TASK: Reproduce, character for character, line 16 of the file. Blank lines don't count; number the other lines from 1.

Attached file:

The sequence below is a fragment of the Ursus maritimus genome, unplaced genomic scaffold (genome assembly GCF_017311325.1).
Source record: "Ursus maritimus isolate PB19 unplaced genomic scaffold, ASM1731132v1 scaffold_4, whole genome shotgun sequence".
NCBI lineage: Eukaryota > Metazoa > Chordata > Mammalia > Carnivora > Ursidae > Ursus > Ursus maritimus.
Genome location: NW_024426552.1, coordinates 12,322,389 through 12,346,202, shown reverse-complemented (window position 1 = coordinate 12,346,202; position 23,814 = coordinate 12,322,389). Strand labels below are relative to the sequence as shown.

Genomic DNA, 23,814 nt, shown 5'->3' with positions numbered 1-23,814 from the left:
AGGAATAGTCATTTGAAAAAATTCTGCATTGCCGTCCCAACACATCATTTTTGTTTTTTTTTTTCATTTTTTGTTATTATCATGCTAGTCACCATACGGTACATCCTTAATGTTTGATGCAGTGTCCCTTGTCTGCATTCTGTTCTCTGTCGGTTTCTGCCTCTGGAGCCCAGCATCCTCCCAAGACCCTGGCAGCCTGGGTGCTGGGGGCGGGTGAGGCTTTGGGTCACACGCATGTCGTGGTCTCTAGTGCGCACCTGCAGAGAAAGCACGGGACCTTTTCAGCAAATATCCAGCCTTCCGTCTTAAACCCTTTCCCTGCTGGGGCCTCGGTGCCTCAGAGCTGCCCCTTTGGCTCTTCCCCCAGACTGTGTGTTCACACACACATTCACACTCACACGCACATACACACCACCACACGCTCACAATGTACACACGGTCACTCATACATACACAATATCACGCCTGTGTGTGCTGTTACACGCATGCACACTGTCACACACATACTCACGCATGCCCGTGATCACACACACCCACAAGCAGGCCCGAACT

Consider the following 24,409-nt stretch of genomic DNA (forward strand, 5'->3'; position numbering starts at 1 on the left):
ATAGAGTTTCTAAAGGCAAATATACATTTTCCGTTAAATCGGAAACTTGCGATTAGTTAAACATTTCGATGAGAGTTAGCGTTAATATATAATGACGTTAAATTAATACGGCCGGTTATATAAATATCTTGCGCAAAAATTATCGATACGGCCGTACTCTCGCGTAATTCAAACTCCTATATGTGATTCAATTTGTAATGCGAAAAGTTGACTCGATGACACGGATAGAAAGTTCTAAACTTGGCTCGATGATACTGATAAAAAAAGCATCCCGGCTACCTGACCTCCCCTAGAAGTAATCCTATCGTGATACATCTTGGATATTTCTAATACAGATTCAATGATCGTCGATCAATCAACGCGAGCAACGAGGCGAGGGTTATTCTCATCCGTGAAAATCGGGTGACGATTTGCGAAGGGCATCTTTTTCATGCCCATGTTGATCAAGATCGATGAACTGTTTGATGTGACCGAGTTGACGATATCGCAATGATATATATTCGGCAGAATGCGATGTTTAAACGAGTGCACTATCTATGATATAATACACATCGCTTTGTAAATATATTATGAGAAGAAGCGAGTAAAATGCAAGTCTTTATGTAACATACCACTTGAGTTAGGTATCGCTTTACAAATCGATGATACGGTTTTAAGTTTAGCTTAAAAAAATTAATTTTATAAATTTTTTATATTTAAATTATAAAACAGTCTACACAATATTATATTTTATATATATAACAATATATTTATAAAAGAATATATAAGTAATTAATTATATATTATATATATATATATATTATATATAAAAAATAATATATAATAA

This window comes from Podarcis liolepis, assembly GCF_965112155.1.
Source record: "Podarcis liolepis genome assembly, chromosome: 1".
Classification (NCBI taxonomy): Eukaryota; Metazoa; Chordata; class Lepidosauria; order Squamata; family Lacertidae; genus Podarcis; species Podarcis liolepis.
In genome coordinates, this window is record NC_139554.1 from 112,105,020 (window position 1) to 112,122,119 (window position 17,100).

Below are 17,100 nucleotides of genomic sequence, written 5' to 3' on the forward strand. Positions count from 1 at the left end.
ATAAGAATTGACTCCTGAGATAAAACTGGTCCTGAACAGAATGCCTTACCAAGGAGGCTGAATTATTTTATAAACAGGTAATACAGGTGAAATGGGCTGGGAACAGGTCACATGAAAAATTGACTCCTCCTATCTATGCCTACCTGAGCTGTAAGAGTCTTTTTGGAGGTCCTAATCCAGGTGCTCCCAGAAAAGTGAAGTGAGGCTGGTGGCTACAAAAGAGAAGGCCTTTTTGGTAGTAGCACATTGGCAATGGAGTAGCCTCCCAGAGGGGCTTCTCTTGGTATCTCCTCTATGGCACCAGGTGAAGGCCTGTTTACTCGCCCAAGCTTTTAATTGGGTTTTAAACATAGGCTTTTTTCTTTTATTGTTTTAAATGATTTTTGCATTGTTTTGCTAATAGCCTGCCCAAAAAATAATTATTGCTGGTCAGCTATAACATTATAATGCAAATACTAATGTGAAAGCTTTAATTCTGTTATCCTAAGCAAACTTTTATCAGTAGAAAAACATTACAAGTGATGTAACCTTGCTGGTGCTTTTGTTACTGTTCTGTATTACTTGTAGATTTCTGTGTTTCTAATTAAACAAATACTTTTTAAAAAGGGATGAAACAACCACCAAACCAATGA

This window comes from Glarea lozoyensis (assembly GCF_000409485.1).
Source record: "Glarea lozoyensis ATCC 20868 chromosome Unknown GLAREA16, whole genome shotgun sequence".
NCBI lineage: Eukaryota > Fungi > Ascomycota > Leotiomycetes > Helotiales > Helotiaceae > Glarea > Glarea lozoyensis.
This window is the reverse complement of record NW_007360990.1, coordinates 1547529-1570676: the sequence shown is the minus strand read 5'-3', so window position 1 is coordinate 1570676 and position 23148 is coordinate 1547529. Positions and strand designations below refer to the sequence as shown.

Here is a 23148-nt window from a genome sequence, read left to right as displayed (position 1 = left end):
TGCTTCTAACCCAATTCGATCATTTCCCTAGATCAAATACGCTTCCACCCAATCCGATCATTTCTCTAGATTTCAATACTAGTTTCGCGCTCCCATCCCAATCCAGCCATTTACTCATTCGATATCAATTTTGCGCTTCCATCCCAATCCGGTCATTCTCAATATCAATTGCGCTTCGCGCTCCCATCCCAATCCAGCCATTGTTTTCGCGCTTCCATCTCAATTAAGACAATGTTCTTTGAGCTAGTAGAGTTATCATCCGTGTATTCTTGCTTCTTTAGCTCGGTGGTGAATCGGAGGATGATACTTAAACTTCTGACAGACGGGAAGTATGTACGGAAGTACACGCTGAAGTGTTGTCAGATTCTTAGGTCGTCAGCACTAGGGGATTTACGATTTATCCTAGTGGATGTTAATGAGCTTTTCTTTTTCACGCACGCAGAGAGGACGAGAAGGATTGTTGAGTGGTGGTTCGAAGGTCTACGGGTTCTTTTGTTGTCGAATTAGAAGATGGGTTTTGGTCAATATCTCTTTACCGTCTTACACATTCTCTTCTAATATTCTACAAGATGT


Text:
Source record: "Glarea lozoyensis ATCC 20868 chromosome Unknown GLAREA16, whole genome shotgun sequence".